Having grown up in the 1980s and the 1990s, living in country with a predominantly Chinese population (as a minority) and having immersed myself in the global world of English Literature – plays by Shakespeare, novels by Charles Dickinson, works of contemporary literature writers that were up and upcoming, like Arundhati Roy & Wally Lamb – I was surprised that I had never heard the idiomatic expression “Chinese Whispers”?
What was even more difficult for me to admit was that I had learnt of this idiom from “The Real Housewives of Melbourne”! There, I said it. I have turned into a reality show junkie and although I understood its meaning from the context of the episode, this tedious and dissatisfied mind of mine wanted to get to the bottom of where this idiomatic expression came from and why the use of the race “Chinese”, although personally, I’m not one.
Where did it originate from? What were the connotations linked to the idiom and most of all, why had I not known about it? Impossible!
After some research, I discovered that this idiomatic phrase alluded to the game “telephone”, a game children play by passing on a message to the next person in queue, without referring to the first message from the first player, or the ‘gamekeeper’ or ‘referee’, if you must. The message is to be passed down to the second player, then to the third and so forth. The last player would have to announce to the rest, the message he had received, which would inevitably be quite different from the original message passed from the ‘gamekeeper’ or the first person in queue.
But why the use of “Chinese whispers” as opposed to “Indian whispers”, ‘British whispers” and so on? You get my drift.
After some researching, I stumbled upon some answers. We can trace its origins back to the era when Europeans colonized Asian countries. One explanation given was that the Chinese were confused or did not have the capacity to comprehend the intricacies of the English language, therefore passing mixed or wrong messages from their European masters to their fellow Chinese workers.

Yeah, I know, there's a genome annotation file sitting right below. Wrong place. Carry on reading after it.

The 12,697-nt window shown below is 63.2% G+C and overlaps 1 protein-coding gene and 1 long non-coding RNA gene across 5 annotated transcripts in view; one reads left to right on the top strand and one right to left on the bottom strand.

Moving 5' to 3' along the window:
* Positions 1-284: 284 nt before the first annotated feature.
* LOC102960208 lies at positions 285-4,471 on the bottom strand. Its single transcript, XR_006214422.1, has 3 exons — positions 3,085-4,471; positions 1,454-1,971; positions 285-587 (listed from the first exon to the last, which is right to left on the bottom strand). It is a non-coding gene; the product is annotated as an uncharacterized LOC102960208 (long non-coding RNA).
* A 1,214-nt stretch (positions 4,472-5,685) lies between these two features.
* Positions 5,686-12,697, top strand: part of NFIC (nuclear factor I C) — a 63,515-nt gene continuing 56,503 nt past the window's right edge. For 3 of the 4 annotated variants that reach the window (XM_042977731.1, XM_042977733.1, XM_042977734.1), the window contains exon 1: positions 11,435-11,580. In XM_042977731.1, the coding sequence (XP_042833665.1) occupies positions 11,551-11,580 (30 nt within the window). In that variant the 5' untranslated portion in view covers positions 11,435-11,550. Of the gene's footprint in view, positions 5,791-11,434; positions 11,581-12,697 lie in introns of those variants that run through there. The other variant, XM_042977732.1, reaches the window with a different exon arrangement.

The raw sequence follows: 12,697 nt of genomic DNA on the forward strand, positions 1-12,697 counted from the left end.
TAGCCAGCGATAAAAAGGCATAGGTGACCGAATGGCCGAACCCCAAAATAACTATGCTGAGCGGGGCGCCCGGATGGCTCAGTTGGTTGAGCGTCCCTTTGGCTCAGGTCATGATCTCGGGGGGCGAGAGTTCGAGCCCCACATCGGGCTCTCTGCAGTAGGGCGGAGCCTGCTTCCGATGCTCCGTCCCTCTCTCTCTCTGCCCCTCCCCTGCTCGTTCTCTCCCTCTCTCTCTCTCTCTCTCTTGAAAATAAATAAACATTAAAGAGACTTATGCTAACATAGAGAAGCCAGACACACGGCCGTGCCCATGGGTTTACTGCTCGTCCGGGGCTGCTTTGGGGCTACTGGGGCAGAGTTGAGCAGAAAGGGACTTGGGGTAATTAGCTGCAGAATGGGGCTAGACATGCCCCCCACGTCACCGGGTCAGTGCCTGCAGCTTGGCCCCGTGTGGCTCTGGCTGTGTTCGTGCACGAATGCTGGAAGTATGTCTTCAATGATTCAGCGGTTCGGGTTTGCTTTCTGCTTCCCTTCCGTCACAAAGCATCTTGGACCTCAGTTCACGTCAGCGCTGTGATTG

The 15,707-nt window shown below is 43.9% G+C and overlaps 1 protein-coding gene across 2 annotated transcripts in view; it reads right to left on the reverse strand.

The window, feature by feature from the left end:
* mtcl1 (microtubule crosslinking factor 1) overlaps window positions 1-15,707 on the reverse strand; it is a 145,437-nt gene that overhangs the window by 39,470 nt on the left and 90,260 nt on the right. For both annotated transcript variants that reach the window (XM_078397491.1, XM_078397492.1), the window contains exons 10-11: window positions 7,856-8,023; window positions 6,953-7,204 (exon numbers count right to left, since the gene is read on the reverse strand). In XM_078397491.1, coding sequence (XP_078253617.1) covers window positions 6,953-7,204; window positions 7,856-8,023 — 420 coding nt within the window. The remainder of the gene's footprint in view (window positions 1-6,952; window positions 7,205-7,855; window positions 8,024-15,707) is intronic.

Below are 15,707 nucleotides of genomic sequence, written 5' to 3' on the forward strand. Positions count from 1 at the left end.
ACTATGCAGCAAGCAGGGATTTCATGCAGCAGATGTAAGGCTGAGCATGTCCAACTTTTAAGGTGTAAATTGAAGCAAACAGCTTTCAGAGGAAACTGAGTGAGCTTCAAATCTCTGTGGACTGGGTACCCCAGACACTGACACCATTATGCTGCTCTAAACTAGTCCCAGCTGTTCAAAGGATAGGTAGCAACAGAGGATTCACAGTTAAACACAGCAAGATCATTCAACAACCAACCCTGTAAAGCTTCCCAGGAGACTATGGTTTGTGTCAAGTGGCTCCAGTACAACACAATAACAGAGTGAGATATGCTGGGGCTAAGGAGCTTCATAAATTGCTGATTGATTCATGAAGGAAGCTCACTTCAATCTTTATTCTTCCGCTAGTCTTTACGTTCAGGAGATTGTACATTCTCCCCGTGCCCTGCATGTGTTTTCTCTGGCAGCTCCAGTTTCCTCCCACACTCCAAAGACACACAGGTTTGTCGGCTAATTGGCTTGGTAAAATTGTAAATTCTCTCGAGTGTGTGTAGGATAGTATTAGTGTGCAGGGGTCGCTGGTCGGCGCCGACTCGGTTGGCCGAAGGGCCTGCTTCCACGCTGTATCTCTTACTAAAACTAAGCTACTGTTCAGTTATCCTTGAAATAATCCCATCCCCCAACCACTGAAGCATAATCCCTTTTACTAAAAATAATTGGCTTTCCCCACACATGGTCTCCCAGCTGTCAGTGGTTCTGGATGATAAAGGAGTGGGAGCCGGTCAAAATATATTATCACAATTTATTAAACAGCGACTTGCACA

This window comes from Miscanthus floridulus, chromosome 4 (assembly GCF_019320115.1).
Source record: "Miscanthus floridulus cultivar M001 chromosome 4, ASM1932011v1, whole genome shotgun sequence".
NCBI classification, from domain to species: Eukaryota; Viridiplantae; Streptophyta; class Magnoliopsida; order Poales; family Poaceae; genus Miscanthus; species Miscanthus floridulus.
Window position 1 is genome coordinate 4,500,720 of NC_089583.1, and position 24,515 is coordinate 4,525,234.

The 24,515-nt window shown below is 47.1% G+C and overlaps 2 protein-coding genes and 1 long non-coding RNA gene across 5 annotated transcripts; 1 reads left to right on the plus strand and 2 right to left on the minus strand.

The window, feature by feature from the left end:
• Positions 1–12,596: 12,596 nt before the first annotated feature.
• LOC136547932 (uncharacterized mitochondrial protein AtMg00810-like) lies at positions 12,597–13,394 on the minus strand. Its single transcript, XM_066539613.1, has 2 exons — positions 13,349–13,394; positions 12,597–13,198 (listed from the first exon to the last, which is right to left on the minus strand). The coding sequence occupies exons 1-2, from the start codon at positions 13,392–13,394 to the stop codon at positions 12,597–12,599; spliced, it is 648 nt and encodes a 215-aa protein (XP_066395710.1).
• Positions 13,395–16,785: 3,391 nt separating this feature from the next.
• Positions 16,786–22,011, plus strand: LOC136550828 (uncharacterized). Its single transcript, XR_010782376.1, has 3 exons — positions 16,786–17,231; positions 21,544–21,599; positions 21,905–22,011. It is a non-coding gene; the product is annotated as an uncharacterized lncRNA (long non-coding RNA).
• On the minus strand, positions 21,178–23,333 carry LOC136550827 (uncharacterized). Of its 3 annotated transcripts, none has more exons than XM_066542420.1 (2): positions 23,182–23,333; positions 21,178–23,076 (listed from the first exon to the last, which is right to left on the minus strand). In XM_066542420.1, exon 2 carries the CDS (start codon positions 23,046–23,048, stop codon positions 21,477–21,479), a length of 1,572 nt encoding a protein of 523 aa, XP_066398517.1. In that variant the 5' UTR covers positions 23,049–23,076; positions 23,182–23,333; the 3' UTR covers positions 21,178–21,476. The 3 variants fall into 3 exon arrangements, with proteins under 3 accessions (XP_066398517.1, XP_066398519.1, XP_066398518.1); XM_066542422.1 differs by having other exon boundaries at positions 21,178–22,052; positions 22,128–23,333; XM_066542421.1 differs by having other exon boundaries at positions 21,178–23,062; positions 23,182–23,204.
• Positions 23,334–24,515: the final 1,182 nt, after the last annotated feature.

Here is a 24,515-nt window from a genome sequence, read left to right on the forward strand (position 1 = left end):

Another explanation was that the Chinese loved gossip and they would deliberately change messages until the last to receive it was simply fooled into believing what had been passed on to him, often getting him into trouble! The connotation of this explanation was that the Chinese were simply not trustworthy.
Surprisingly, at least to me, was that this idiomatic expression is still so common amongst certain groups of people, when most of us believe that ‘racism’ in any form is not acceptable in our quickly expanding, growing global village.
I, for one, would not use this idiom, despite being trained as a linguist and sociologist, especially understanding where such generalizations sprout from. Others however some have told me that they have no problems using this idiom, for after all, it did stem from some history.
Readers, I ponder what your thoughts might be?